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5 tips for working successfully with subcontractors

5 tips for working successfully with subcontractors

Organisations are increasingly including subcontractors in their internal training, so everyone is aligned under a single Health & Safety framework. Not only is this beneficial for alignment of safety behaviours, but from a WHS compliance perspective, you have a duty of care to everyone who walks on site – and this includes your subcontractors.

Here are 5 things you should do to meet your WHS obligations and make partnering with your subcontractors run smoothly.

 

1. Know your obligations

Do you know your legal obligations when it comes to your subcontractors?

If you don’t know how can you plan to be compliant?

PCBUs (Persons Conducting Business or Undertaking) must ensure the health and safety of all workers at work in the business or undertaking including those :

  • who are engaged or are caused to be engaged by the PCBU – this includes subcontractors.
  • whose activities in carrying out work are influenced or directed by the PCBU.

You can check out our video below “WHAT AM I ACCOUNTABLE FOR?” which covers information about your general obligations.

2. Align subbies with your safety culture

Get your subcontractors involved in your internal safety training. Doing a safety course or have a special safety briefing? Get them involved. Subcontractors can’t meet your standards if they don’t know what your standards are. Training should focus on how to build partnerships with your subcontractors, rather than micro-managing them.

 

3. Appropriate supervision

Have regular project meetings to address whether your subcontractors’ performance is meeting the project’s safety and quality requirements. Keep a record of the communications and documentation you share with subcontractors so everyone is clear on who needs to do what, when and how.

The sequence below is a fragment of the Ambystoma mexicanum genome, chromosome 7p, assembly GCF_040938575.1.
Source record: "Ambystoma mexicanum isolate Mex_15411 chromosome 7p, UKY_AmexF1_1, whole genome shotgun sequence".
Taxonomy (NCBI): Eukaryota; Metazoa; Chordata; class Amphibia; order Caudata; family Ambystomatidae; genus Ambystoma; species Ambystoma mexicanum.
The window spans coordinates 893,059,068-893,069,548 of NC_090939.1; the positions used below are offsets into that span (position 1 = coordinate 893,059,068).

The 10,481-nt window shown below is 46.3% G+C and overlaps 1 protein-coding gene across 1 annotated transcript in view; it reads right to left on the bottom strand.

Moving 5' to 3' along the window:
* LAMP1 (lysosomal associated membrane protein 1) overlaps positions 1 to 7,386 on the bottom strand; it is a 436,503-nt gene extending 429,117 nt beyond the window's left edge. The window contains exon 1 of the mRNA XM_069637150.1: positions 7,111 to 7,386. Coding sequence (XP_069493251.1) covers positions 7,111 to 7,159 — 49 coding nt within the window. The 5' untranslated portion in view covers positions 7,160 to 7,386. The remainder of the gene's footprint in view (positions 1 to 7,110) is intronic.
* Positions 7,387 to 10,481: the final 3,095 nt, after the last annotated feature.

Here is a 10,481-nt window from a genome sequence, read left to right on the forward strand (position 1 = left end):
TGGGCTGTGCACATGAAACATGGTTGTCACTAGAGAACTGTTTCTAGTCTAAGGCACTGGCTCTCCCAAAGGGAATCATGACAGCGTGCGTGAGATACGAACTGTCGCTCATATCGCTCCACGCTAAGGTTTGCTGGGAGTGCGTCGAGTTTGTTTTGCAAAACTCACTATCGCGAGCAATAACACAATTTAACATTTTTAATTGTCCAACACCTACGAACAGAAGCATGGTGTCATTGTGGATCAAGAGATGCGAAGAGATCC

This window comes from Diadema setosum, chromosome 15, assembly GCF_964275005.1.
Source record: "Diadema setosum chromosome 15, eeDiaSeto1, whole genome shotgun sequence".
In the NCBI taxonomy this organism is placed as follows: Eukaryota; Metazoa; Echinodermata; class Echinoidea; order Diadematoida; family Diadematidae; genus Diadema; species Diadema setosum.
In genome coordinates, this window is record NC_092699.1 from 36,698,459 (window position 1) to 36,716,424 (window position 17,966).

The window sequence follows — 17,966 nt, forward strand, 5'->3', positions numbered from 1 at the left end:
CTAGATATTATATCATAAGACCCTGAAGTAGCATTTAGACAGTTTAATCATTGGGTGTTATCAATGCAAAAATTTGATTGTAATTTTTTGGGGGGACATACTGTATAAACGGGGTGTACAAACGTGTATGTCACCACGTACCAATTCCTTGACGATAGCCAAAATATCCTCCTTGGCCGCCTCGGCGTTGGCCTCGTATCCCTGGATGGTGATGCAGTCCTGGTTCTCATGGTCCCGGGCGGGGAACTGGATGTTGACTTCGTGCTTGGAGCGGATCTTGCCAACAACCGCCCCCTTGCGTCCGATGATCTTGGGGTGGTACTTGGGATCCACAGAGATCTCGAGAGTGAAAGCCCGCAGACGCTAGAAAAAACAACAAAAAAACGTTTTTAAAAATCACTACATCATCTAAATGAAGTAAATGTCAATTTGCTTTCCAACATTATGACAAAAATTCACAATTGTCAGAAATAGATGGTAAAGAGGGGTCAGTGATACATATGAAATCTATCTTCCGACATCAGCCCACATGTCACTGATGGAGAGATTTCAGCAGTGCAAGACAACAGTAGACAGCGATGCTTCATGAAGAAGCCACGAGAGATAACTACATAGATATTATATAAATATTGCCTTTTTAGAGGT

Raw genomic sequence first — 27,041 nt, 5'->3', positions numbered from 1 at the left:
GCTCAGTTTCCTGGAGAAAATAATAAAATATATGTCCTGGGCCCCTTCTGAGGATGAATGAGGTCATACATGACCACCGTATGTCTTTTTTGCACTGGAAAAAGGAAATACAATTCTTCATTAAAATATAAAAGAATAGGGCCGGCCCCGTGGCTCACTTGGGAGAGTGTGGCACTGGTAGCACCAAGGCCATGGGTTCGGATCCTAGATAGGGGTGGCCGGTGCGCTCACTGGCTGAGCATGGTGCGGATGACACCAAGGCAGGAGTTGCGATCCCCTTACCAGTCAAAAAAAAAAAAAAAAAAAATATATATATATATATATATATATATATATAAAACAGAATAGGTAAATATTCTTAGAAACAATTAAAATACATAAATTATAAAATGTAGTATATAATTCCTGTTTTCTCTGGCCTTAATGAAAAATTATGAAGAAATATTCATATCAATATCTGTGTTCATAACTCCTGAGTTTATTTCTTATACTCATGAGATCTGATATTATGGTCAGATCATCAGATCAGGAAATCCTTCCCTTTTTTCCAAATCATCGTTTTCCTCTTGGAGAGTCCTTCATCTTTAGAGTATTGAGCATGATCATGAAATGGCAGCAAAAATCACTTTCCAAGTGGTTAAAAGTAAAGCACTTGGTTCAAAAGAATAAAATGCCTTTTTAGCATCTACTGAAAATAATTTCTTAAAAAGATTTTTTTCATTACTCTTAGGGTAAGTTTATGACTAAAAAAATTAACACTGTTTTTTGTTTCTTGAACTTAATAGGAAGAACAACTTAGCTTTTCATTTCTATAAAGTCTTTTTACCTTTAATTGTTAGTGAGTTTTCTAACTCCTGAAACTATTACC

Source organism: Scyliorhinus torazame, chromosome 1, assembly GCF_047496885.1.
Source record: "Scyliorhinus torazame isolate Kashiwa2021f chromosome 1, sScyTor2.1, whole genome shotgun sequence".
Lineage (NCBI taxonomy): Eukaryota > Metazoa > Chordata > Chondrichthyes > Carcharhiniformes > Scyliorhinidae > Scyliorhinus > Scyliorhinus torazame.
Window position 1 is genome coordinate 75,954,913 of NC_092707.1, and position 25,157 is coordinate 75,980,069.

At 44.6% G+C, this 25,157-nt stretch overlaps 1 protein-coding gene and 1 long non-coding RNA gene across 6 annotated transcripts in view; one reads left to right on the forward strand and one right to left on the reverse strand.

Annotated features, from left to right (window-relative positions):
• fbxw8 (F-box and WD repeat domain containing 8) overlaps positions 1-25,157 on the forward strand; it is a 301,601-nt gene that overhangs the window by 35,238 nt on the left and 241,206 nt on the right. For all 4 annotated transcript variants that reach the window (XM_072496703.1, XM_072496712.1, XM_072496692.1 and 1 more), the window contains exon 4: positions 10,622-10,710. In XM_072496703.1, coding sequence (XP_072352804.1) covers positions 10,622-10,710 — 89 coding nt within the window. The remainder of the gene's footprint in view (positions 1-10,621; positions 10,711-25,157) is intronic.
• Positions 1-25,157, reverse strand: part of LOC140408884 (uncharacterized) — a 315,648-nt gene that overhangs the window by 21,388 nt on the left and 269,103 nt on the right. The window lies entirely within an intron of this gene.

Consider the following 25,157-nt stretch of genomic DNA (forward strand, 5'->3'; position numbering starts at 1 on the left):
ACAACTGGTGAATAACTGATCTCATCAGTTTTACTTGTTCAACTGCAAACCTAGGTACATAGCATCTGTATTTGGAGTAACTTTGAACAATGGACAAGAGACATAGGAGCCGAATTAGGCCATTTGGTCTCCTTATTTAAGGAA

4. Two-way communication

There should be two way communications between you and your subcontractor. Always be approachable and communicate clearly and succinctly so there’s no room for miscommunication or errors.  When the lines of communication are easy and each side knows the expectations, issues can get resolved more quickly and more gets accomplished.

 

5. Give them feedback

When you need to give your subcontractor feedback, do it in a way that encourages continuous improvement rather than blame, and remediation over retaliation. It’s also important to give positive feedback and acknowledge a job well done.

Want to learn to manage subcontractors?

Our 1-day live and interactive online program via computer or device.

Our program covers the WHS obligations regarding subcontractors and is designed to step through the various stages of effective subcontractor management, including assessing, evaluating safety history, attitudes, performance and reporting.

You will also gain the nationally recognised unit SLCSCM406 Implement and monitor subcontractor work health and safety requirements, which is part of the 10604NAT Certificate IV in Safety Leadership (WHS) – Construction program.

Subcontractor Management is one of our most popular and requested programs, now available to the public via our live and interactive online format, available from anywhere you can access an internet connection.

Program Format & Cost


This program is a facilitator-led, real-time, interactive training environment via an internet-connected computer or device.
This is not a pre-recorded online program, it is the same experience as our face-to-face programs.